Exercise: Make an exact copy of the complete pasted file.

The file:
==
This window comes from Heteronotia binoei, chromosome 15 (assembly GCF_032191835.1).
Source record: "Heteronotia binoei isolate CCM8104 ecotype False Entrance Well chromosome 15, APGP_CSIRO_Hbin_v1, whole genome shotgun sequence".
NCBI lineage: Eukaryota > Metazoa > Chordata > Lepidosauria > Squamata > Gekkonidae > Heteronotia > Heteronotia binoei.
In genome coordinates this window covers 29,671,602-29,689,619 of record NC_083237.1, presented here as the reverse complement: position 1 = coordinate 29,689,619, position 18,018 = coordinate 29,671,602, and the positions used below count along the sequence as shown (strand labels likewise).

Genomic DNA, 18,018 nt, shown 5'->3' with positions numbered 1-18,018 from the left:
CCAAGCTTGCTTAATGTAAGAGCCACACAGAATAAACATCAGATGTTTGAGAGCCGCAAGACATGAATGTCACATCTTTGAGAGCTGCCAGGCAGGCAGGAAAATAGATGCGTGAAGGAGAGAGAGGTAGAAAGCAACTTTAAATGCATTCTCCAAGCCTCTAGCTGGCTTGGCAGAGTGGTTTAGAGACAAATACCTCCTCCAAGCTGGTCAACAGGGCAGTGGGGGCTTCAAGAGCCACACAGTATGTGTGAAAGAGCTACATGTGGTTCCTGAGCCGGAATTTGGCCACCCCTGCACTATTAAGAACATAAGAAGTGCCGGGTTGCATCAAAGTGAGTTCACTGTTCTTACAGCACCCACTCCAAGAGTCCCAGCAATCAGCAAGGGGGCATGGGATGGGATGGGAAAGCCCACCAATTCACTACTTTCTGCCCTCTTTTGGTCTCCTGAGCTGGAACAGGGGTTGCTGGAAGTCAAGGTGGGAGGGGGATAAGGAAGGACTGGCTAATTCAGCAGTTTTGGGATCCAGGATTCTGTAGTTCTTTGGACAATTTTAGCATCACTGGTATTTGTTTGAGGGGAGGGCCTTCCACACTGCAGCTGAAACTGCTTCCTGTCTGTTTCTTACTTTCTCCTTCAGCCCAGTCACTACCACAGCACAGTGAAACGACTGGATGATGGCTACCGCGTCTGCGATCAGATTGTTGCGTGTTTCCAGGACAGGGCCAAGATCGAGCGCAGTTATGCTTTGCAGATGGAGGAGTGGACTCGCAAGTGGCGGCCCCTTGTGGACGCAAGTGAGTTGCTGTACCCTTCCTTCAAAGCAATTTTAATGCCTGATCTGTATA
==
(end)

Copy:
This window comes from Heteronotia binoei, chromosome 15 (assembly GCF_032191835.1).
Source record: "Heteronotia binoei isolate CCM8104 ecotype False Entrance Well chromosome 15, APGP_CSIRO_Hbin_v1, whole genome shotgun sequence".
NCBI lineage: Eukaryota > Metazoa > Chordata > Lepidosauria > Squamata > Gekkonidae > Heteronotia > Heteronotia binoei.
In genome coordinates this window covers 29,671,602-29,689,619 of record NC_083237.1, presented here as the reverse complement: position 1 = coordinate 29,689,619, position 18,018 = coordinate 29,671,602, and the positions used below count along the sequence as shown (strand labels likewise).

Genomic DNA, 18,018 nt, shown 5'->3' with positions numbered 1-18,018 from the left:
CCAAGCTTGCTTAATGTAAGAGCCACACAGAATAAACATCAGATGTTTGAGAGCCGCAAGACATGAATGTCACATCTTTGAGAGCTGCCAGGCAGGCAGGAAAATAGATGCGTGAAGGAGAGAGAGGTAGAAAGCAACTTTAAATGCATTCTCCAAGCCTCTAGCTGGCTTGGCAGAGTGGTTTAGAGACAAATACCTCCTCCAAGCTGGTCAACAGGGCAGTGGGGGCTTCAAGAGCCACACAGTATGTGTGAAAGAGCTACATGTGGTTCCTGAGCCGGAATTTGGCCACCCCTGCACTATTAAGAACATAAGAAGTGCCGGGTTGCATCAAAGTGAGTTCACTGTTCTTACAGCACCCACTCCAAGAGTCCCAGCAATCAGCAAGGGGGCATGGGATGGGATGGGAAAGCCCACCAATTCACTACTTTCTGCCCTCTTTTGGTCTCCTGAGCTGGAACAGGGGTTGCTGGAAGTCAAGGTGGGAGGGGGATAAGGAAGGACTGGCTAATTCAGCAGTTTTGGGATCCAGGATTCTGTAGTTCTTTGGACAATTTTAGCATCACTGGTATTTGTTTGAGGGGAGGGCCTTCCACACTGCAGCTGAAACTGCTTCCTGTCTGTTTCTTACTTTCTCCTTCAGCCCAGTCACTACCACAGCACAGTGAAACGACTGGATGATGGCTACCGCGTCTGCGATCAGATTGTTGCGTGTTTCCAGGACAGGGCCAAGATCGAGCGCAGTTATGCTTTGCAGATGGAGGAGTGGACTCGCAAGTGGCGGCCCCTTGTGGACGCAAGTGAGTTGCTGTACCCTTCCTTCAAAGCAATTTTAATGCCTGATCTGTATA